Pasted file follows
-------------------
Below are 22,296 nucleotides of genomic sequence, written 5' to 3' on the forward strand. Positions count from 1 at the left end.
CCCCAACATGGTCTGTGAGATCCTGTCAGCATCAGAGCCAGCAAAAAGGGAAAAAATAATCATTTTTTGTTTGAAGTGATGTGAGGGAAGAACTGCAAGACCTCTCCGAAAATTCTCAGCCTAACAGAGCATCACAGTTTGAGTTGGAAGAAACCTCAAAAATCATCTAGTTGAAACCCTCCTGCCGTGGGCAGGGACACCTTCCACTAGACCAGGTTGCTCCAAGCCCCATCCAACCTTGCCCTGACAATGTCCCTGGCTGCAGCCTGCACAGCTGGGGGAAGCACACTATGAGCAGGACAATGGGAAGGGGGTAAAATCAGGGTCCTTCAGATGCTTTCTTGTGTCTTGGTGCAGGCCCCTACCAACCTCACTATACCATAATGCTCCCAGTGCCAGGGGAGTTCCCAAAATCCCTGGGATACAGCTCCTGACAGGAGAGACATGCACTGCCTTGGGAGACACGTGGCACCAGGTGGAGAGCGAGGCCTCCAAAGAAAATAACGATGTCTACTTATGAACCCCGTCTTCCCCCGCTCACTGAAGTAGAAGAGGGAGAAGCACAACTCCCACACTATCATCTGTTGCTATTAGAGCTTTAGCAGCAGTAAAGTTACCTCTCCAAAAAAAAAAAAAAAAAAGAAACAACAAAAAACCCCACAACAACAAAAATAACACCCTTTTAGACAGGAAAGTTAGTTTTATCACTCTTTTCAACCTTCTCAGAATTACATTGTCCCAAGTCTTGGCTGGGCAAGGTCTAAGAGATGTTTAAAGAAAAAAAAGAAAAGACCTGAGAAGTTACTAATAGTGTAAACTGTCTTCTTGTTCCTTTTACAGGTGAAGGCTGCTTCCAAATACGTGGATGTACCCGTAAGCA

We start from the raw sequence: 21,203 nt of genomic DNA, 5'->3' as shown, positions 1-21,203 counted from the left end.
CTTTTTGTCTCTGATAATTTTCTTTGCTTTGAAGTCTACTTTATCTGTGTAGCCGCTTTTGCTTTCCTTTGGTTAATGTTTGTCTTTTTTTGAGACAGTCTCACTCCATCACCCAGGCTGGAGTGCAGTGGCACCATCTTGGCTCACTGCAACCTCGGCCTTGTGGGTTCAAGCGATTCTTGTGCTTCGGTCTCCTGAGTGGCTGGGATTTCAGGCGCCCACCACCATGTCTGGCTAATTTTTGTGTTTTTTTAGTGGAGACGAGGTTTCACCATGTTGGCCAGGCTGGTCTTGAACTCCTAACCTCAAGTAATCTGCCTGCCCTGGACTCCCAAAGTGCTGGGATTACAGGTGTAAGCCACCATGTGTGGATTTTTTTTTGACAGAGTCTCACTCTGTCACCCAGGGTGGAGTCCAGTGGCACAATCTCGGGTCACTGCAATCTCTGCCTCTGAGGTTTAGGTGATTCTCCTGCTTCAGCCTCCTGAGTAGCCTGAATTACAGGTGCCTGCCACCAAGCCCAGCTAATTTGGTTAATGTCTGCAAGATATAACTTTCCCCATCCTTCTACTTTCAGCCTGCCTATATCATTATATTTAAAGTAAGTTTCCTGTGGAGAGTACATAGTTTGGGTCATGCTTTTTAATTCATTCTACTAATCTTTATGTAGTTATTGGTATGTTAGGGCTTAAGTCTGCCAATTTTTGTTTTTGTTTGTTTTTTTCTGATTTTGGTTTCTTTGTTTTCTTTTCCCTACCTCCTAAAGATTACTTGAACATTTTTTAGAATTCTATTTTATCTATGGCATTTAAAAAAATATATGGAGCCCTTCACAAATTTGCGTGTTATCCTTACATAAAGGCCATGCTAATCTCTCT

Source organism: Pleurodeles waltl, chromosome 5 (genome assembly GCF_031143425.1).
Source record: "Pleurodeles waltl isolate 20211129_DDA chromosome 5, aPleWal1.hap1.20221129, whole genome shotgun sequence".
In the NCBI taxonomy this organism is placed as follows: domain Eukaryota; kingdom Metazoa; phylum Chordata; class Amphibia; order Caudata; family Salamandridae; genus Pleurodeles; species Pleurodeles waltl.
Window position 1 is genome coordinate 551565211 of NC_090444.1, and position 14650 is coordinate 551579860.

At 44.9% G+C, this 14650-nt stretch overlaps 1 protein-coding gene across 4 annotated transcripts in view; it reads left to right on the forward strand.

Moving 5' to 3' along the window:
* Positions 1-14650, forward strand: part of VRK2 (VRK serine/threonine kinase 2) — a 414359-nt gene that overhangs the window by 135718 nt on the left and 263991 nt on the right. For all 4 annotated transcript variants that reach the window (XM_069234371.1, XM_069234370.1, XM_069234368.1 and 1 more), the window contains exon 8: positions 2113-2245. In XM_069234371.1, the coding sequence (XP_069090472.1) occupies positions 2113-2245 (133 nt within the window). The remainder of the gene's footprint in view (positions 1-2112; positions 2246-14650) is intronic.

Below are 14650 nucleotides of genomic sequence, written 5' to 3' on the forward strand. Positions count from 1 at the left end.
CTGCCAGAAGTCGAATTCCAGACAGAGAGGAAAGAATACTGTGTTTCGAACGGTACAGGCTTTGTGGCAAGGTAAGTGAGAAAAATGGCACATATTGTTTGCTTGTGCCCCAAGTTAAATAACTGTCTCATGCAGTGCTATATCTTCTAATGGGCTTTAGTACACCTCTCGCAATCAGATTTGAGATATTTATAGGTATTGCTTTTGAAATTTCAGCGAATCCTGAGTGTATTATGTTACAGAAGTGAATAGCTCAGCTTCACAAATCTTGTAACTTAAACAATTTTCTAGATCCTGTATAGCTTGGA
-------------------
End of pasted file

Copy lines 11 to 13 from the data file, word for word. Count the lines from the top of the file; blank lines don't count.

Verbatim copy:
* Positions 1-14650, forward strand: part of VRK2 (VRK serine/threonine kinase 2) — a 414359-nt gene that overhangs the window by 135718 nt on the left and 263991 nt on the right. For all 4 annotated transcript variants that reach the window (XM_069234371.1, XM_069234370.1, XM_069234368.1 and 1 more), the window contains exon 8: positions 2113-2245. In XM_069234371.1, the coding sequence (XP_069090472.1) occupies positions 2113-2245 (133 nt within the window). The remainder of the gene's footprint in view (positions 1-2112; positions 2246-14650) is intronic.

Below are 14650 nucleotides of genomic sequence, written 5' to 3' on the forward strand. Positions count from 1 at the left end.
CTGCCAGAAGTCGAATTCCAGACAGAGAGGAAAGAATACTGTGTTTCGAACGGTACAGGCTTTGTGGCAAGGTAAGTGAGAAAAATGGCACATATTGTTTGCTTGTGCCCCAAGTTAAATAACTGTCTCATGCAGTGCTATATCTTCTAATGGGCTTTAGTACACCTCTCGCAATCAGATTTGAGATATTTATAGGTATTGCTTTTGAAATTTCAGCGAATCCTGAGTGTATTATGTTACAGAAGTGAATAGCTCAGCTTCACAAATCTTGTAACTTAAACAATTTTCTAGATCCTGTATAGCTTGGA